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How to Start a Fish Tank – Keep Your Fish Safe

How to Start a Fish Tank – Keep Your Fish Safe

Keeping tropical fish can be a fun and rewarding hobby. But starting a fish tank is not as simple as filling an aquarium with water, decorating and adding fish. If you want to give your fish a healthy living environment for the start, you need to learn how to prepare the tank. The key is in understanding the nitrogen cycle. Sound difficult? It doesn’t need to be.

What is the Nitrogen Cycle?

Simply put, the nitrogen cycle is the process of an aquarium establishing beneficial bacteria colonies in the water. These colonies help to eliminate waste produced by your fish. Understanding what the nitrogen cycle is, how it works and why it is important is crucial to setting up and maintaining a healthy fish tank.

Why do I Need to Know About the Nitrogen Cycle?

In nature, fish live in biological systems that are ever changing and can filter waste efficiently. Your aquarium is not nature. In fact, it is a closed system in which filtration is provided by the filter system on your aquarium.

But no matter how good your filtration system is, it’s not enough. You, and your fish, need the bacteria created through the nitrogen cycle. These bacterial colonies do the work of converting the waste to safer by-products which helps keep your aquarium water safe for your fish.

Many new fish owners go through the difficult process of losing some or all of their first fish. This doesn’t need to happen. Fish owners that take the time to understand the nitrogen cycle can greatly decrease the chance of exposing their fish to toxic aquarium water.

What do You Need to Know to Ensure Healthy Fish?

First, let’s understand the three stages of the nitrogen cycle.

First Stage:

· Fish are introduced to the aquarium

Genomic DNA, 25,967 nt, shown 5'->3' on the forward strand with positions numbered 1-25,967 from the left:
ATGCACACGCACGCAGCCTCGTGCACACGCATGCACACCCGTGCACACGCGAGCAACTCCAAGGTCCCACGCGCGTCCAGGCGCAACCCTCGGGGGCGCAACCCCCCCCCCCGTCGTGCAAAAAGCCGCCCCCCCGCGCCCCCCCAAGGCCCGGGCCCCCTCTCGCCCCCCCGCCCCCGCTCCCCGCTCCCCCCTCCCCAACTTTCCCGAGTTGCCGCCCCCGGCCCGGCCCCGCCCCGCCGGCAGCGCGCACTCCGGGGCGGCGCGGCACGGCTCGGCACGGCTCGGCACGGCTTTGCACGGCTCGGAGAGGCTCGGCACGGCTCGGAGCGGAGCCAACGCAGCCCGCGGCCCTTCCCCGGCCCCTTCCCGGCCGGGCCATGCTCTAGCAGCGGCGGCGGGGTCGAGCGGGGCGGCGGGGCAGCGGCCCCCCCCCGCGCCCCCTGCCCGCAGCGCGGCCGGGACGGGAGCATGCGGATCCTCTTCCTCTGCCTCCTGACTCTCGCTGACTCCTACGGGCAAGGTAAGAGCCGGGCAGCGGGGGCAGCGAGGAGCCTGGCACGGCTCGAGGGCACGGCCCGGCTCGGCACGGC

· Uneaten food, urine and feces are broken down into ionized or unionized ammonia

· Ionized ammonia is not toxic to fish (pH below 7)

· Unionized ammonia is toxic to fish (pH above 7)

· Ammonia typically begins rising after the second day following introduction of fish

· If the unionized ammonia level reaches 2ppm, your fish tank has reached the danger level

Second Stage:

· Bacteria oxidizes the ammonia, eliminating it

· By-product of ammonia oxidation is nitrite

· Nitrite is toxic to tropical fish

· Nitrite begins to accumulate by the first week after fish are introduced to the aquarium

· A nitrite level of 1mg/liter can be deadly to some types of fish

Third Stage:

· Bacteria converts nitrites, which are toxic to fish, to nitrates, which are not toxic to fish at low to moderate levels

· With routine water changes, nitrate levels can be kept at acceptable levels

· Fish owners should test for nitrate levels on a monthly basis

How do You Manage the Nitrogen Cycle?

Now that you know how the nitrogen cycle works, how do you manage it? Testing. You need to test your aquarium water early and often. You want to make sure you are testing for two levels: ammonia and nitrite.

Testing for Ammonia

· Start testing for ammonia on day three after adding fish

· Test everyday thereafter until the ammonia level reaches zero

· If ammonia reaches danger levels (look for a chart at your local pet store or online), take action immediately

· High ammonia levels will vary with tank water temperature

· If fish show signs of distress, take immediate action

· Products like Ammo Lock can be used to treat high levels of ammonia

Testing for Nitrites

· Start testing for nitrite one week after adding fish

· Test every second or third day thereafter until the nitrite level reaches zero

· If fish show signs of distress, take immediate action

· If nitrite levels are high, perform and immediate 25 – 50% tank water change

What You DON’T Want to Do

· Don’t add more fish

· Don’t change your filter – filters incubate bacteria

· Don’t overfeed your fish

· Don’t alter the pH of the tank unless you test the tank and there is a serious pH problem

As mentioned above, although tank filtration systems alone won’t manage the nitrogen cycle, not all filters are created equal. It’s important that you research your fish tank before you purchase, keeping an eye to the available or included tank filtration systems. Good manufacturers provide multi-stage filtration systems that include biological, chemical and mechanical aquarium filtration. Purchasing a quality tank setup from brands like BiOrb, Marineland and Oceanic helps assure your filtration system will work to make your tank a healthy environment for your fish. Just remember to monitor the nitrogen cycle.